Wallingford Castle

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The ruins of Wallingford Castle

Wallingford Castle was a castle in Wallingford in the English county of Oxfordshire (formerly Berkshire ). The construction was initiated by Robert D'Oyly and carried out between 1067 and 1071. Wallingford Castle is a typical Norman hilltop castle . One of the most famous inhabitants of the castle was the Empress Matilda , which is the only legitimate daughter of King I. Henry was. She had to flee to Wallingford Castle during a conquest of Oxford Castle .


The early years of the castle

It is known from the early days of the castle that after D'Oyly the castle came into the possession of his son-in-law Miles Crispin . After his death it came to Brian FitzCount . The latter married the daughter of Robert D'Oylys after the death of Crispin. FitzCount was responsible for ensuring that the castle was fortified with stone walls. The castle played an important role in a siege by King Stephen . This siege took place in the context of a dispute over the trip of the Empress Matilda to England. The lord of the castle FitzCount took the side of the empress and opposed Stephan. As already mentioned, it was here that the Empress escaped to Wallingford. Stephan was unsuccessful in his siege. But this should not be the king's last attempt to conquer this castle. Between 1145 and 1146 he tried again with great effort, but this time too he was not granted any success. Although he built his own castle in what is now Crowmarsh Gifford , he was unable to carry out his plan to starve Wallingford Castle into reality. In 1152, Stephan returned to try again to starve out the castle. Brian Fitzcount was assisted in his defense by the son of Miles Crispin. It was Roger Fitzmiles . After the castle got more and more distressed, Fitzcount was supported by the son of Empress Matilda, Heinrich II . The situation came to a head outside the castle and the dispute was settled with the Wallingford Treaty of 1153. Brian Fitzcount, who remained without an heir, later left the castle to Henry II. At the end of the 12th century, Wallingford Castle, along with the town, came into the possession of the future King Johann Ohneland . This also happened in the context of sieges. Johann operated on a large scale from Wallingford Castle and had it further fortified.

13th to 15th centuries

In 1231 Wallingford Castle became King Henry III. handed over as the main residence. He had the castle expanded and added a large hall and other luxurious buildings. This boom came to an end when Heinrich became King of the Romans in 1251 . After an interlude in which Simon de Montfort had taken over the castle, Heinrich III got himself. the castle and it remained the seat of the incumbent Earl of Cornwall until the end of the 13th century .

Edward II used the castle as a prison. After he was overthrown by his wife Isabelle de France , she used the castle as headquarters during her military operations in England. Isabella's son, who later became King Edward III. decided that the castle should serve as the seat of the Duke of Cornwall he had appointed. Prisoners could break out of the castle, which subsequently served as a prison. In order to keep it as a prison, the crown had to repeatedly intervene financially. It didn't play an important role during the Wars of the Roses . Henry VIII used it for the last time as a royal residence in 1518.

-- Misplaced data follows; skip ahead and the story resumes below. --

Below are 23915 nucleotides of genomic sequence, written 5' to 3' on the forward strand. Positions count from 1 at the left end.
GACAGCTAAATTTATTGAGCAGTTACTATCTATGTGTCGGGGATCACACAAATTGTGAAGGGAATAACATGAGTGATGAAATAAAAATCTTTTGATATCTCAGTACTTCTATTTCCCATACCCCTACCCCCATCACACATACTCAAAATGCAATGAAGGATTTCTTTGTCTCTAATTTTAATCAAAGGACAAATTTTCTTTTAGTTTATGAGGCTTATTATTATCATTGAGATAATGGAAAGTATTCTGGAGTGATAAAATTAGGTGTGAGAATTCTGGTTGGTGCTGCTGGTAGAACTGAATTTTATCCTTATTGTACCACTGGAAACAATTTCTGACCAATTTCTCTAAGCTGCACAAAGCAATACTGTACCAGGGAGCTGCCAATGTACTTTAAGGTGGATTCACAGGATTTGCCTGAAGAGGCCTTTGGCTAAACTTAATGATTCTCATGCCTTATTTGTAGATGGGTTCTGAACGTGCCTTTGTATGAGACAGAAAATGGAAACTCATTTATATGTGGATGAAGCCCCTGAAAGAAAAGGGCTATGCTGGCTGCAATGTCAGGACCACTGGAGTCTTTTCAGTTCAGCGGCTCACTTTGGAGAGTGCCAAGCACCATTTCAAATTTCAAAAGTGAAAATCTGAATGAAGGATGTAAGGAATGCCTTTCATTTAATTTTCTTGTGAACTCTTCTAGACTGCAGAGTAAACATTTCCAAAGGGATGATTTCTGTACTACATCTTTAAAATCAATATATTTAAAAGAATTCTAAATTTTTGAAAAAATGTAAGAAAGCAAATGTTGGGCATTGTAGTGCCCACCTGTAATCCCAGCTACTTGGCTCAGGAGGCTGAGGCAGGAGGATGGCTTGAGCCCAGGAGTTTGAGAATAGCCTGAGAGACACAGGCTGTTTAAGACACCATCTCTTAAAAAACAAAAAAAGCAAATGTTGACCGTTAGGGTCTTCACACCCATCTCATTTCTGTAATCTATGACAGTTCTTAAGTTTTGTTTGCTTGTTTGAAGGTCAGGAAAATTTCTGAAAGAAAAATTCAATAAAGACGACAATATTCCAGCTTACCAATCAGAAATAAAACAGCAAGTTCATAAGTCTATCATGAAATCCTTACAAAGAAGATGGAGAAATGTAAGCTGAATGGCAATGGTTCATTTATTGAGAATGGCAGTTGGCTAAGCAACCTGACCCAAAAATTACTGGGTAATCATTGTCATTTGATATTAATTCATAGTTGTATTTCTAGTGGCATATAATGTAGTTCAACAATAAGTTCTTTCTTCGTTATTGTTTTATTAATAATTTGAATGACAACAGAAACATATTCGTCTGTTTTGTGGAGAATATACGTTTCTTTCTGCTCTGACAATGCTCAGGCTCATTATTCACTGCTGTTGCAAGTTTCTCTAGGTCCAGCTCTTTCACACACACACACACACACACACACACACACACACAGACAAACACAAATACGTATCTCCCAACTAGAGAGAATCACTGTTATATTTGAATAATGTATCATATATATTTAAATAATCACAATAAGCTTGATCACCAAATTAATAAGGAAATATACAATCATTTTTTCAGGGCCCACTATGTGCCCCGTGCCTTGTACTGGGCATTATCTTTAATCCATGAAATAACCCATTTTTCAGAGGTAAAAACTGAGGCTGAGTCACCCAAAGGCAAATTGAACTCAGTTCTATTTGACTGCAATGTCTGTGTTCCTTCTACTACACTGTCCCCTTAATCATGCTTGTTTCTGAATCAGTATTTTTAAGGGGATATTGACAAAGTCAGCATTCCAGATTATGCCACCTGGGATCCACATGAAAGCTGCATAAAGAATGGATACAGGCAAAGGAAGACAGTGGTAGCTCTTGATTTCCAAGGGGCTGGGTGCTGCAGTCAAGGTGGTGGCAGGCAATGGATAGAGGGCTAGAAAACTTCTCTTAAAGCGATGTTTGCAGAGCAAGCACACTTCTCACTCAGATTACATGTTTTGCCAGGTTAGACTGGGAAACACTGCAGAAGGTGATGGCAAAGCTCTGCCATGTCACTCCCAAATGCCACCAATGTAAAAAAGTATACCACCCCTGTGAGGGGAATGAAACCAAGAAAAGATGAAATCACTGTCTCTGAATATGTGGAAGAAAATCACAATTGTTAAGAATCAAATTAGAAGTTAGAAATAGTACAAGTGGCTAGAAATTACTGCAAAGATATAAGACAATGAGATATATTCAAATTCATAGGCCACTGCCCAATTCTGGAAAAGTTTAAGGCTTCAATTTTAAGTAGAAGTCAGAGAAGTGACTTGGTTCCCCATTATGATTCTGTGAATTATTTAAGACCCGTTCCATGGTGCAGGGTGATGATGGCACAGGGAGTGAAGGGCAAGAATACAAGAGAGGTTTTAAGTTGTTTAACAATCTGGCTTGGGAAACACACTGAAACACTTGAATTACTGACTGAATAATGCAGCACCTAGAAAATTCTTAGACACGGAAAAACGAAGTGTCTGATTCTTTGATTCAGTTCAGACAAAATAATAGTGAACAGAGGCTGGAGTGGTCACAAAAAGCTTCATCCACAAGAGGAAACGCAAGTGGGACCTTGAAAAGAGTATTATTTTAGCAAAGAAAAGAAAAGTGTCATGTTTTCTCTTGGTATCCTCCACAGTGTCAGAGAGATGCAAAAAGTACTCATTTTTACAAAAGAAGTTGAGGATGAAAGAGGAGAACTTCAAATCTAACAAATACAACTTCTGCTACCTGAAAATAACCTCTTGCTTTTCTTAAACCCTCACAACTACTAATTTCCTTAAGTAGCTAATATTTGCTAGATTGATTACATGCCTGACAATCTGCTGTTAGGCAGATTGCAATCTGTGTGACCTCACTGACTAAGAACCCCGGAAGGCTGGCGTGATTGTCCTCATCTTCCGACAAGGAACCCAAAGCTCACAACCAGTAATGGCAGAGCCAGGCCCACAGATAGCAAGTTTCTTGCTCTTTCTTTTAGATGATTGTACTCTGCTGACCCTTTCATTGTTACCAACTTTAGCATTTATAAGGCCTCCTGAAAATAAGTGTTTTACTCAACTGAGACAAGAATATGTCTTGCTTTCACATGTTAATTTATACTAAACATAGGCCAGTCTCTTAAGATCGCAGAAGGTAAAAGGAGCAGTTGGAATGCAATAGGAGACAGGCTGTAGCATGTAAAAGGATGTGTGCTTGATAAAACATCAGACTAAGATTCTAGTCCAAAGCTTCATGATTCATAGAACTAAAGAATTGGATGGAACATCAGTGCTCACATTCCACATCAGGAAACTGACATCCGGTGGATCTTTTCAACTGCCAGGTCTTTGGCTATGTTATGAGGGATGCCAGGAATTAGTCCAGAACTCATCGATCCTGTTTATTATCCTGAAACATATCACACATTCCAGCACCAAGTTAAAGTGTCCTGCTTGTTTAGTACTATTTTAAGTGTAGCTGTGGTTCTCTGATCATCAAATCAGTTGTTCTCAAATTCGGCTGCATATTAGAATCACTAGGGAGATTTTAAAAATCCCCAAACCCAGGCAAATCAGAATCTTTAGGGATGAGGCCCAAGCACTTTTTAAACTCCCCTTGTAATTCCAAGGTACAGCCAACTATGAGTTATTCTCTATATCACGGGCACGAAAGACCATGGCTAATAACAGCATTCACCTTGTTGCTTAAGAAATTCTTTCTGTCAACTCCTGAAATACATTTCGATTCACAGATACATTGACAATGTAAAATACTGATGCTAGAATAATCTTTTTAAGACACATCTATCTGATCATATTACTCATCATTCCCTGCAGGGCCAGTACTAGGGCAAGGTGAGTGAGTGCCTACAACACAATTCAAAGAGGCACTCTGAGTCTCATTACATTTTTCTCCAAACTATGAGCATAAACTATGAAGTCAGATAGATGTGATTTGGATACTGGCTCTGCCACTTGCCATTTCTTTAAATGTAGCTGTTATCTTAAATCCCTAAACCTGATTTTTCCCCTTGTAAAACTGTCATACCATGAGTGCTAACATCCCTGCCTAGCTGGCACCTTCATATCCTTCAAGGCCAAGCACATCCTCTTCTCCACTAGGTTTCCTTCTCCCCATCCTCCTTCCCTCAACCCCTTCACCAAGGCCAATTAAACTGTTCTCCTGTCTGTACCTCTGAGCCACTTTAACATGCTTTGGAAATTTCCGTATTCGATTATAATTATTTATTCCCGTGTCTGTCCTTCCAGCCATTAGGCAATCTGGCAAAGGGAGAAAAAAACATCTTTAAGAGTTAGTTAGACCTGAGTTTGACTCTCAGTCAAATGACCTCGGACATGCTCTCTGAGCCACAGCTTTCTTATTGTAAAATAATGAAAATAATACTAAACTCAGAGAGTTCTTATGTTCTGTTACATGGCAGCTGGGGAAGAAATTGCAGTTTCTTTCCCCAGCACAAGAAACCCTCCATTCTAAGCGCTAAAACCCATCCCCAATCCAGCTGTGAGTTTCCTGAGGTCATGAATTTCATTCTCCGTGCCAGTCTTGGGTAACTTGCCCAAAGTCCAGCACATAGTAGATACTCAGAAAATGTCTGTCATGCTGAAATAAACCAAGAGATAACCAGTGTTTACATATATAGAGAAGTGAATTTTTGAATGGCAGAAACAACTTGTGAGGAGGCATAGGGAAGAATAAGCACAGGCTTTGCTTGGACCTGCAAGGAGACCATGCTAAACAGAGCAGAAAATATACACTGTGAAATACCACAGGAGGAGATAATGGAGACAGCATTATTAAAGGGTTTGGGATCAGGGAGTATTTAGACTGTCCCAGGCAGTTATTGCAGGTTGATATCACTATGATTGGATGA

16th to 19th century

A section that survived the destruction after the civil war

During the 16th century the castle was more and more forgotten. During the reign of Mary I it was partially dismantled to get lead and other building materials that were needed for Windsor Castle . The castle was still used as a prison, but many prisoners were able to escape. After the castle had been owned by the nobility for a long time, Charles I was able to bring it back into the possession of the crown. Karl gave the castle to his wife Henrietta Maria of France .

During the English Civil War , which was fought between the King and Parliament, the Wallingford area was one of the sites of the fighting. The city became one of the bases of Charles's supporters. A defensive garrison was built here in 1642. A certain Thomas Bragge was appointed governor of Wallingford by Karl. He should fasten the lock again. In 1644 the surrounding towns of Abingdon and Reading had fallen to the Roundheads . Wallingford Castle, however, could not be taken. The siege continued until 1646. In the end you had to give up and hand over the lock to the opponents.

So after the supporters of parliament had taken over the castle, they decided to partially demolish the castle so that any rebels could no longer find shelter here. The castle was largely razed . Except for one building, which was used as a prison until the 18th century, everything was torn down. In 1700 a house was built in the castle courtyard, in 1837 a villa was built in the same place.


  • Jim Bradbury: Stephen and Matilda: the Civil War of 1139-1153. Allan Sutton publ. Limited, Stroud 1998.
  • Peter R. Newman: Atlas of the English Civil War Routledge. London u. a. 1998.
  • Daniel Lysons: Magna Britannia. Vol. 1.2, London 1813.
  • Trevor Rowley, Mike Breakell: Planning and the Historic Environment. Oxford University Department for External Studies, Oxford 1977.

Web links

Commons : Wallingford Castle  - collection of pictures, videos and audio files

Coordinates: 51 ° 36 '11.9 "  N , 1 ° 7' 16.8"  W.